12 Hydrostatic Weighing Body Density = Mass ÷ Volume Computing % body fat using population specific equation. Limitations and Errors. Air compartments in body. Densities of FFM vary due to race, age, and athletic experience.

13 Air Displacement Air displaced = Body Volume Body density = mass ÷ volume High validity compared to hydrostatic weighing

14 Skinfolds Common field method Relationships among selected skinfold sites and body density Caliper exerts constant tension of 10 g/mm 2 Sum of skinfolds indicates relative fatness of individual

15 Girth Measurements Uses 3 sites: see Appendix F Men: right forearm, abdomen, right upper arm (<27) or buttocks (27+) Women: abdomen, right thigh, right forearm (<27) or right calf (27+) Pattern of fat distribution Predicting Body Fat

16 Bioelectrical Impedance Hydrated, fat-free body tissues and extracellular water facilitate electrical flow compared to fat tissue because of greater electrolyte content of fat-free component.

17 Dual Energy X-Ray Absorptiometry Two distinct x-ray energies penetrate into bone & soft tissue areas to depth of 30 cm. Computer software reconstructs an image of underlying tissue. Quantifies bone mineral content, total fat mass, and FFM.

18 Body Mass Index Importance of this easy to obtain index is its curvilinear relationship to all-cause mortality.

19 Near-Infrared Interactance Uses technology developed by U.S. Dept. Agriculture to assess body composition of livestock and lipid content of grains. Does not accurately predict human body fat across broad range of body fat levels.

20 Ultrasound Measures: 1.Assess thickness of different tissues 2.Obtain image of deeper tissues, e.g. muscles cross sectional area It works by converting electrical energy through a probe into high frequency pulsed sound waves that penetrate the skin surface to fat- muscle interface.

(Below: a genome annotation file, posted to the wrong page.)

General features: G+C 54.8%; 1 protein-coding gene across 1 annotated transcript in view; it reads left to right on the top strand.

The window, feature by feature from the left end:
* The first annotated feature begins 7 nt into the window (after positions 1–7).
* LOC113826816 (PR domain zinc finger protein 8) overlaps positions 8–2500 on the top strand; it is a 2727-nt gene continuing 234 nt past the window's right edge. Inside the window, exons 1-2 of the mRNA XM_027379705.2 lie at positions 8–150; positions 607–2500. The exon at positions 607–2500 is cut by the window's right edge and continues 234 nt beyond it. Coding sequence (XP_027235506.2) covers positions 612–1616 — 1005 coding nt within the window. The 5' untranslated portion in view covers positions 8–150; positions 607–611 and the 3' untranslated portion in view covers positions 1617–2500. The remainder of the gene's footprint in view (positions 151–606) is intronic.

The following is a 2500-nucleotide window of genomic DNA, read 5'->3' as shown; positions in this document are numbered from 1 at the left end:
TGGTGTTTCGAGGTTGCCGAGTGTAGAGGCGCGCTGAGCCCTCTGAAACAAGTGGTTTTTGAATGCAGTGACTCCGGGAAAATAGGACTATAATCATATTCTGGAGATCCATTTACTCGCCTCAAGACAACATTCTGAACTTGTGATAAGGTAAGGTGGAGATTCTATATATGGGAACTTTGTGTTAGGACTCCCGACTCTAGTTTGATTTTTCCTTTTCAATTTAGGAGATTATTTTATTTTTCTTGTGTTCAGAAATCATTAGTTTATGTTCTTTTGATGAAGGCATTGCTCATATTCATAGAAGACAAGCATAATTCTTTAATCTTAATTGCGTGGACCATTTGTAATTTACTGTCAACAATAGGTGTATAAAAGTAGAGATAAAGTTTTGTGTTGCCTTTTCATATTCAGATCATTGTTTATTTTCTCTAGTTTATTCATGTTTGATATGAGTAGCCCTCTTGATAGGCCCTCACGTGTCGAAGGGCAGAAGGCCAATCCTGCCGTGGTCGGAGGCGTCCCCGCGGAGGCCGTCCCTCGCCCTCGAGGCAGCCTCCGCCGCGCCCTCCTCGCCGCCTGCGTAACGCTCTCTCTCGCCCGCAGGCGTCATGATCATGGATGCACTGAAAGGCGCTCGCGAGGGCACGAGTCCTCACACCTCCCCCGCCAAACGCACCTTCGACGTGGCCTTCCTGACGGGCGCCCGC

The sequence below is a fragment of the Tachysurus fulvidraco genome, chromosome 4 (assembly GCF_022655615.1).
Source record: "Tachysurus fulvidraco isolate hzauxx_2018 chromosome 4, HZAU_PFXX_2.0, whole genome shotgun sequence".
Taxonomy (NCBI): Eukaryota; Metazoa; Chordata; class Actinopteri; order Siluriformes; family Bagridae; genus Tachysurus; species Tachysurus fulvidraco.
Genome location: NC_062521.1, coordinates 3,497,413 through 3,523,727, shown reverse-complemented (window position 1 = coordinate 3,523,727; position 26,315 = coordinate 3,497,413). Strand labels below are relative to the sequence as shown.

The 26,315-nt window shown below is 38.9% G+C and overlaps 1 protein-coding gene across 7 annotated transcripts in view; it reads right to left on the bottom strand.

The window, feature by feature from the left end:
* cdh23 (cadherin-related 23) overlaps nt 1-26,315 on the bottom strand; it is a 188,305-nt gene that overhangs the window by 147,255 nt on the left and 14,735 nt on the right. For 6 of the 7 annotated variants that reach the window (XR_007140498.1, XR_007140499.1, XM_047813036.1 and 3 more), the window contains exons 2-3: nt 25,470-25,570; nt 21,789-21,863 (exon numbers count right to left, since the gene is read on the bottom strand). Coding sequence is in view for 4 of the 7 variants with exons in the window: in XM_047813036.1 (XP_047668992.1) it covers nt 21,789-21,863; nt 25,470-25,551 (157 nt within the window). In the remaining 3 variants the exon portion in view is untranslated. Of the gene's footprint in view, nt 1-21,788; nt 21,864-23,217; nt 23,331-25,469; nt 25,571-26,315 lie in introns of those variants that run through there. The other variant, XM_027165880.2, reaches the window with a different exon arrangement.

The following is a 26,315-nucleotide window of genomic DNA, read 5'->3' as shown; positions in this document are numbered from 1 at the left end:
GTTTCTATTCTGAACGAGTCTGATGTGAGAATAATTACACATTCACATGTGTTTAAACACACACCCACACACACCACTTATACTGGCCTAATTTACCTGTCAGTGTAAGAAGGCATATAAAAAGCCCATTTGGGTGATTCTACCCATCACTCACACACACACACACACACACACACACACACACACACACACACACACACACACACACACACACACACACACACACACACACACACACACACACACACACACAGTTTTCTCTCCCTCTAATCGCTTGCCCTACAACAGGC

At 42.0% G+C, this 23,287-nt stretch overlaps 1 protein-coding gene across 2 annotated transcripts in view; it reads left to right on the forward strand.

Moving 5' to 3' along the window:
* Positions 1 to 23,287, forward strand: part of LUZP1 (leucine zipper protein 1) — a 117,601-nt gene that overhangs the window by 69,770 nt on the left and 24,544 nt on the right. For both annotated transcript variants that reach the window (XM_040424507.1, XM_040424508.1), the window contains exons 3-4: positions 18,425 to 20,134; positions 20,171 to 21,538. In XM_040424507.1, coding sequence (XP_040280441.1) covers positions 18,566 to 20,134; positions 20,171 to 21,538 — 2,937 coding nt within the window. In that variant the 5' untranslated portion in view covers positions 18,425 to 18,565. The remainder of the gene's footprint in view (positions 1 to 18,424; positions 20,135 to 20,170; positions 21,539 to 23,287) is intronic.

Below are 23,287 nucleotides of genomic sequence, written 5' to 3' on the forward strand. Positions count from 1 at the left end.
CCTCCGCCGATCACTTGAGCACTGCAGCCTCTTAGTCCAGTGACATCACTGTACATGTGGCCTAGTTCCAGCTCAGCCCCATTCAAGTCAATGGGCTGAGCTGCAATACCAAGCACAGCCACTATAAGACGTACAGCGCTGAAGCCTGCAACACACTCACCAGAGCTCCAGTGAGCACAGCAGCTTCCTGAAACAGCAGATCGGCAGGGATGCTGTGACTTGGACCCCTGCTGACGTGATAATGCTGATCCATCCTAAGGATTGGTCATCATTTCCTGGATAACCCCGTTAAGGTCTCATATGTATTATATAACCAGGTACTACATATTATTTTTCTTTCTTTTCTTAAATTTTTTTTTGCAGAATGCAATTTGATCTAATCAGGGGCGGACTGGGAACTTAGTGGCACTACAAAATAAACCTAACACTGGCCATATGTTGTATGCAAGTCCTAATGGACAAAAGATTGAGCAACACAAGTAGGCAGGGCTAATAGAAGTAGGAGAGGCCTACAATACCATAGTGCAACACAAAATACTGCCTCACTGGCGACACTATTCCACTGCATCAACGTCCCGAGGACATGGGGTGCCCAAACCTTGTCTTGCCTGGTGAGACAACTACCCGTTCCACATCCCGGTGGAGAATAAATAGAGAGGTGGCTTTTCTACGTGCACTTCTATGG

21 Computed Tomography Generates detailed cross-sectional, 2 dimensional radiographic images. Passes x-ray beam through tissues of different densities. Provides quantitative information on: Total tissue area Total fat and muscle area Thickness and volume of tissues w/i organ

22 Magnetic Resonance Imaging Electromagnetic radiation, not ionizing radiation, in strong magnetic field excites hydrogen nuclei of bodys water and lipid molecules. Nuclei then project detectable signal to visually represent various body tissues. Provides quantitative information on total and subcutaneous adipose tissue.

23 Average Values for Body Composition Average young male possesses between __ and __% fat. Average young female possesses between ___ and ___ % fat.

24 Goal Weight Goal weight should be based on body composition not stature. Goal Weight = Fat Free Body ÷ (100 -% Desired Body Fat) Desirable Fat Loss = Present body weight – Goal body weight

25 Percentage of Body Fat Ballet dancers: 13-20 Body builders: 10-15 Triathlon: 10-15 Jumpers: 10-18

26 Illustration References McArdle, William D., Frank I. Katch, and Victor L. Katch. 2000. Essentials of Exercise Physiology 2 nd ed. Image Collection. Lippincott Williams & Wilkins. Plowman, Sharon A. and Denise L. Smith. 1998. Digital Image Archive for Exercise Physiology. Allyn & Bacon.